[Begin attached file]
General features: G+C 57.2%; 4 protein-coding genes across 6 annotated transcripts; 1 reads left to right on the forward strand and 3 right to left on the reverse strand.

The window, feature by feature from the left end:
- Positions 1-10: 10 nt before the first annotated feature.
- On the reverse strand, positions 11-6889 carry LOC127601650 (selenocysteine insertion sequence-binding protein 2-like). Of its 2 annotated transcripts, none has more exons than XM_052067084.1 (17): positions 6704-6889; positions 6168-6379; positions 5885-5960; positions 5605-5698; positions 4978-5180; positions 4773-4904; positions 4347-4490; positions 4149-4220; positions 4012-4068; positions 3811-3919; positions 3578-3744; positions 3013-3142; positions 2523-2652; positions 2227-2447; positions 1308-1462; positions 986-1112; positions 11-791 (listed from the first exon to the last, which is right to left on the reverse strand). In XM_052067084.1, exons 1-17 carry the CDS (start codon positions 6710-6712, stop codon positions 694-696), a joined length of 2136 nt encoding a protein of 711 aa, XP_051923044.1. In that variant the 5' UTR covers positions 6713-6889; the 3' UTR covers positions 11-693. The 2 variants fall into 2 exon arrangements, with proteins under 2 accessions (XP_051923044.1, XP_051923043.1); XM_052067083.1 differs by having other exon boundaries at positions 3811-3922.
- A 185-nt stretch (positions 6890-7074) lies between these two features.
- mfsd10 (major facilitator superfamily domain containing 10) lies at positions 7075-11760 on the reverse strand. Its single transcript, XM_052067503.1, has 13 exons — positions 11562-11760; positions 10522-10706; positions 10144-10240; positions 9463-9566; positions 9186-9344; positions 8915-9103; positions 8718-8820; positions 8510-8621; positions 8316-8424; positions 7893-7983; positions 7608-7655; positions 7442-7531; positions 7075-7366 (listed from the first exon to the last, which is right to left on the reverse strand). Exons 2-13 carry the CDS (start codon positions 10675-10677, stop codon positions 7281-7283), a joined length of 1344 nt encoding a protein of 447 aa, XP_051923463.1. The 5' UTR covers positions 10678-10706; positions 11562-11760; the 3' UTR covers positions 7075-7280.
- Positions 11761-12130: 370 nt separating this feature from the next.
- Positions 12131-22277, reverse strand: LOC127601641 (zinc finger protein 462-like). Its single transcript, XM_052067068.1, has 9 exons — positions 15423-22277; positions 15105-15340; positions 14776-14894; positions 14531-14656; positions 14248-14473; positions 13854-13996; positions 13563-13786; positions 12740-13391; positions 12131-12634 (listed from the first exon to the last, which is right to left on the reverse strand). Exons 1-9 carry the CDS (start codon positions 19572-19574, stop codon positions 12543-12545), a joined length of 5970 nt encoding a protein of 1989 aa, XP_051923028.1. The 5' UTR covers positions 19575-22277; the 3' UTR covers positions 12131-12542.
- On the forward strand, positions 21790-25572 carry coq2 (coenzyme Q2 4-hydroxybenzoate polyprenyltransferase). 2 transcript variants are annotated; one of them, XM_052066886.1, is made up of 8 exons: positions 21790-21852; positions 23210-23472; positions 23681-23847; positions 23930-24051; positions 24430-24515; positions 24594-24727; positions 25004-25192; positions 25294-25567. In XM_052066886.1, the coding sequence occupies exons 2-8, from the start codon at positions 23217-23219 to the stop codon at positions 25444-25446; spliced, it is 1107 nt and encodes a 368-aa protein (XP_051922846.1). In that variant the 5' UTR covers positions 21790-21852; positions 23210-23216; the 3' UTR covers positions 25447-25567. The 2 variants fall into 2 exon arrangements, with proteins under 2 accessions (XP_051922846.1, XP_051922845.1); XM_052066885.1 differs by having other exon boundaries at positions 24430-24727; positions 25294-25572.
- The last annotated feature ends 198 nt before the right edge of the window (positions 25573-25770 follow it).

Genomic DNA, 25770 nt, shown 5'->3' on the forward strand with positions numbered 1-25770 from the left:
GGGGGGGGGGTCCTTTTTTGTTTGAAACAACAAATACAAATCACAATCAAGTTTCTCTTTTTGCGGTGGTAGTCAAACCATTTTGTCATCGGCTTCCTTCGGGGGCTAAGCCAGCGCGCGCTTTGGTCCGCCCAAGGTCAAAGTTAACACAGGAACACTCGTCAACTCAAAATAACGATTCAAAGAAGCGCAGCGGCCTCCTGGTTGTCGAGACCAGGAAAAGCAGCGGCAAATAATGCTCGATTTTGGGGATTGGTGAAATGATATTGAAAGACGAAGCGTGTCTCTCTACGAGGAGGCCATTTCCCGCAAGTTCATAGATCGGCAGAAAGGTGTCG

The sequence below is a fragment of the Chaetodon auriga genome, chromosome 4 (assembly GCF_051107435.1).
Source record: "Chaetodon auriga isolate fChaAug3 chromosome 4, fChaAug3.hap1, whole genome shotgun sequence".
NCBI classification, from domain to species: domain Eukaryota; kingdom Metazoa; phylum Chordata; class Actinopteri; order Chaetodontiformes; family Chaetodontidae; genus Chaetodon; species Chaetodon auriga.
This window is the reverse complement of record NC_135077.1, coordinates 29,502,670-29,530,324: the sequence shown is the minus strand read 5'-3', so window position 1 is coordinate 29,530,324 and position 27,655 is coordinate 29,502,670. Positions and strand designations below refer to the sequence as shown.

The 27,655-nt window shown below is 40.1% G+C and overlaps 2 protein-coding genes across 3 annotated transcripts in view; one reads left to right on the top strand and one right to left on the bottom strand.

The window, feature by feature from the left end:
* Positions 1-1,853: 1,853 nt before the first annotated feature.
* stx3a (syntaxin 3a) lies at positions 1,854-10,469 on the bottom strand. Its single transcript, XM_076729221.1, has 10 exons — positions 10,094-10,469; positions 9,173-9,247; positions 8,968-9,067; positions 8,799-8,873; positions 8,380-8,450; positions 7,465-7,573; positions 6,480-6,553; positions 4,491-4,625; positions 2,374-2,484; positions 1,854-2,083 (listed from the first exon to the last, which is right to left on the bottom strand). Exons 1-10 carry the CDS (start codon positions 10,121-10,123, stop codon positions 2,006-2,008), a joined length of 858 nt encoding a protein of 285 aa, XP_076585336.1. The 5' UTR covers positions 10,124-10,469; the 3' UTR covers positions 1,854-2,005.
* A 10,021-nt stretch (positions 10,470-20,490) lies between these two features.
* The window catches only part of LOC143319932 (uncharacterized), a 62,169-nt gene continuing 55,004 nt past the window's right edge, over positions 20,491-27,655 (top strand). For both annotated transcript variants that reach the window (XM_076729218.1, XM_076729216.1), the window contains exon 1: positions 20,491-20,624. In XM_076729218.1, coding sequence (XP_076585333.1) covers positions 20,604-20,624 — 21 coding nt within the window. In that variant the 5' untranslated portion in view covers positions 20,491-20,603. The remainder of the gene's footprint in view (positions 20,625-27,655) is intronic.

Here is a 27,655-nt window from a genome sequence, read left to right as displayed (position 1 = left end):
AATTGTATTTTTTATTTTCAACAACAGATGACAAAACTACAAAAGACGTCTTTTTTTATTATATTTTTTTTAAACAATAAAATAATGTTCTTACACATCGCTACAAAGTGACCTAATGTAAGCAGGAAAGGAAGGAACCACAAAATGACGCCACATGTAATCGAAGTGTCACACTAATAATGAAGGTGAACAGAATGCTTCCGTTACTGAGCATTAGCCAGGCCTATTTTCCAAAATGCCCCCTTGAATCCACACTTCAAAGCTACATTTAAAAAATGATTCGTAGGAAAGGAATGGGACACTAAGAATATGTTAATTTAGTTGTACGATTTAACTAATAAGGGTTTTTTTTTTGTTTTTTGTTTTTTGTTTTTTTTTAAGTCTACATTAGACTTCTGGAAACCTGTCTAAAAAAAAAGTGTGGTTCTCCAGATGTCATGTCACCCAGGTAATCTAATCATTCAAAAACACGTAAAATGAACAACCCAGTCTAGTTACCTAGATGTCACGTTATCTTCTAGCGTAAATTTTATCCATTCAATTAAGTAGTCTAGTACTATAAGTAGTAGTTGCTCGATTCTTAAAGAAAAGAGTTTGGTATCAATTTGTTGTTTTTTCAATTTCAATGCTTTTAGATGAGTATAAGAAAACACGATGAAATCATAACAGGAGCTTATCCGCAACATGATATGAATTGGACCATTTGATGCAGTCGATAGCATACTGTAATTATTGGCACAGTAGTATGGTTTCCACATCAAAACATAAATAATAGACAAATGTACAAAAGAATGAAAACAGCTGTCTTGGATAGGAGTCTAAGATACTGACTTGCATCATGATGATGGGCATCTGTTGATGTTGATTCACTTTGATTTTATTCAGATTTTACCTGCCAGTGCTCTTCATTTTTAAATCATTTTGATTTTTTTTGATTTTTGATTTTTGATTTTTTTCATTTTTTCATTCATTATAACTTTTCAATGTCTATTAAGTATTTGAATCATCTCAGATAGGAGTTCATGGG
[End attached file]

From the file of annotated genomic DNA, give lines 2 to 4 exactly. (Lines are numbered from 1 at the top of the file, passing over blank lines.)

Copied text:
The window, feature by feature from the left end:
- Positions 1-10: 10 nt before the first annotated feature.
- On the reverse strand, positions 11-6889 carry LOC127601650 (selenocysteine insertion sequence-binding protein 2-like). Of its 2 annotated transcripts, none has more exons than XM_052067084.1 (17): positions 6704-6889; positions 6168-6379; positions 5885-5960; positions 5605-5698; positions 4978-5180; positions 4773-4904; positions 4347-4490; positions 4149-4220; positions 4012-4068; positions 3811-3919; positions 3578-3744; positions 3013-3142; positions 2523-2652; positions 2227-2447; positions 1308-1462; positions 986-1112; positions 11-791 (listed from the first exon to the last, which is right to left on the reverse strand). In XM_052067084.1, exons 1-17 carry the CDS (start codon positions 6710-6712, stop codon positions 694-696), a joined length of 2136 nt encoding a protein of 711 aa, XP_051923044.1. In that variant the 5' UTR covers positions 6713-6889; the 3' UTR covers positions 11-693. The 2 variants fall into 2 exon arrangements, with proteins under 2 accessions (XP_051923044.1, XP_051923043.1); XM_052067083.1 differs by having other exon boundaries at positions 3811-3922.